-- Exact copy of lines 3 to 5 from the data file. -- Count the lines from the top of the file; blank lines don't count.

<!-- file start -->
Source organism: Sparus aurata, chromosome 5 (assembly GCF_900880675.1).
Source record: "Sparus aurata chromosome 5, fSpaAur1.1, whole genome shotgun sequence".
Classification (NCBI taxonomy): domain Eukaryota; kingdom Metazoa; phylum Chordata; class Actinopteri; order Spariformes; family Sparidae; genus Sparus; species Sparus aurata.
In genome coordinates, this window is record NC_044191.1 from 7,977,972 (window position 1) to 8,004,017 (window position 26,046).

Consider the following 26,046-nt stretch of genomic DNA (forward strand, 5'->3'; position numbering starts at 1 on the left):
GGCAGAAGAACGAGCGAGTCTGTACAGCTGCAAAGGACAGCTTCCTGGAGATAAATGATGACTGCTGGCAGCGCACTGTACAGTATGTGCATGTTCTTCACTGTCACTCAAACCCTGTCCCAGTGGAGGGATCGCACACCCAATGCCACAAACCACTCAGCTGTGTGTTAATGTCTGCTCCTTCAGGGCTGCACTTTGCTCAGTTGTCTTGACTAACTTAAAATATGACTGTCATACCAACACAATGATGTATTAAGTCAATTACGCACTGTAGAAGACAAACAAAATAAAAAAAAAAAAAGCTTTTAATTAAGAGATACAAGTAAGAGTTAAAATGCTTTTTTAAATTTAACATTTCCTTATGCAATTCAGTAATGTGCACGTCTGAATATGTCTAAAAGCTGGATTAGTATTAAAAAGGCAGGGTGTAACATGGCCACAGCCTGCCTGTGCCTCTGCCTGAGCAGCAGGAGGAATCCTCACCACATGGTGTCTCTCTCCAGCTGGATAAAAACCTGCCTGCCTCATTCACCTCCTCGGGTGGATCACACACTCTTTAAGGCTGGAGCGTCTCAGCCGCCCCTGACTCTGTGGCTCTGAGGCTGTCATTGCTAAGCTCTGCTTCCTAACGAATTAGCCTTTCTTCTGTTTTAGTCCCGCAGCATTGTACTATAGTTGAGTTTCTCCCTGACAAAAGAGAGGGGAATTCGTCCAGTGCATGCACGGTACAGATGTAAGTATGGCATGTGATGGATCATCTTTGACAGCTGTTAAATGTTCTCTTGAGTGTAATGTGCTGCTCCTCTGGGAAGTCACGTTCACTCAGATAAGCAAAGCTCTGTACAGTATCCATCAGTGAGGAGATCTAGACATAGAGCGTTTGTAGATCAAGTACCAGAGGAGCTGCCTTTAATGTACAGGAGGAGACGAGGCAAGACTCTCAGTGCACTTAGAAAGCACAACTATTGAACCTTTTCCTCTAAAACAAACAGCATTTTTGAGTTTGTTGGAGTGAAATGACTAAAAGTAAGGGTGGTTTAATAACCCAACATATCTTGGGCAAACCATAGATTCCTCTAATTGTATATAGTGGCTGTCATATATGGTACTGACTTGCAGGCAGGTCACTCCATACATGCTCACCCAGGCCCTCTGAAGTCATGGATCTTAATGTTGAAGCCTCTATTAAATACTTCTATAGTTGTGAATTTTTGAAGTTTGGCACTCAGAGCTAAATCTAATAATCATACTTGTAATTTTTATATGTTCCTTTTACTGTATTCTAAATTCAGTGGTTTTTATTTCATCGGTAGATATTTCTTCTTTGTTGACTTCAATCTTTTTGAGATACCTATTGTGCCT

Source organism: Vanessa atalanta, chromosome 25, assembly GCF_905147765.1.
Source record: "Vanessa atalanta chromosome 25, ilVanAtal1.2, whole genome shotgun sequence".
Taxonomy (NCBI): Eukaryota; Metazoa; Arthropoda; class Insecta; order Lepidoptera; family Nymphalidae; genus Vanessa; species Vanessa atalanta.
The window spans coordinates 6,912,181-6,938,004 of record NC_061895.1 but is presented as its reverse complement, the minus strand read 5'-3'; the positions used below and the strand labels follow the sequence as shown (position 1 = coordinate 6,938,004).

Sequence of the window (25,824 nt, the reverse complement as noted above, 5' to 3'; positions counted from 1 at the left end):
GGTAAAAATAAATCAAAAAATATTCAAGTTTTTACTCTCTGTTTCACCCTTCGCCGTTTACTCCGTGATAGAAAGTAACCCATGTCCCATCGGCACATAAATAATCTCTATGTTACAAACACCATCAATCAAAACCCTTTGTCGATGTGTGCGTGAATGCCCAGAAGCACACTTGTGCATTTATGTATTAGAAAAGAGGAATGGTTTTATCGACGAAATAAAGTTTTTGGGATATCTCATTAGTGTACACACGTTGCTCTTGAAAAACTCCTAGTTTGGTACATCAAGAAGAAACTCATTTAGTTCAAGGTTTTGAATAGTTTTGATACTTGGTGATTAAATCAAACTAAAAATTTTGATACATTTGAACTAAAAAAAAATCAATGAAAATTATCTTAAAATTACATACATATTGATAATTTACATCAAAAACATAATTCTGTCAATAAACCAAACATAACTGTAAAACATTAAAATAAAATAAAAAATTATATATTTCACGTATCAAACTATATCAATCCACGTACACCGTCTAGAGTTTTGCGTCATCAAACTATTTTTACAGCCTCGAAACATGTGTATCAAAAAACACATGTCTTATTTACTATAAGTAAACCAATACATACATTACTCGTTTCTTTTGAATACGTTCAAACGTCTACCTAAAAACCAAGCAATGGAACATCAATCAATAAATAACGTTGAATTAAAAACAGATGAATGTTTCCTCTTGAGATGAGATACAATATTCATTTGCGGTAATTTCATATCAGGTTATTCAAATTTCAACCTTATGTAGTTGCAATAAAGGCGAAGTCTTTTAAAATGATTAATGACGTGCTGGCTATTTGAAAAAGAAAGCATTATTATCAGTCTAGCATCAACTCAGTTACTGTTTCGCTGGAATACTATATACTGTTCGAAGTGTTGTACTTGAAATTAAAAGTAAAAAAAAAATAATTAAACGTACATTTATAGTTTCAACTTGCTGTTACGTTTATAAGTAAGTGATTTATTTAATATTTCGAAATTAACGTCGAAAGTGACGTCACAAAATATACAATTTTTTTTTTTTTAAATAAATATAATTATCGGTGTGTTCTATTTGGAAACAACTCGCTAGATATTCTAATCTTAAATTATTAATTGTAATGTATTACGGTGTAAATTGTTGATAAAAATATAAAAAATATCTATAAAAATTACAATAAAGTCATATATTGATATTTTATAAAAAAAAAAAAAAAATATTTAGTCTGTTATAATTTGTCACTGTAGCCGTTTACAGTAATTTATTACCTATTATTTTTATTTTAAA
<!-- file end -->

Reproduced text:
Classification (NCBI taxonomy): domain Eukaryota; kingdom Metazoa; phylum Chordata; class Actinopteri; order Spariformes; family Sparidae; genus Sparus; species Sparus aurata.
In genome coordinates, this window is record NC_044191.1 from 7,977,972 (window position 1) to 8,004,017 (window position 26,046).

Consider the following 26,046-nt stretch of genomic DNA (forward strand, 5'->3'; position numbering starts at 1 on the left):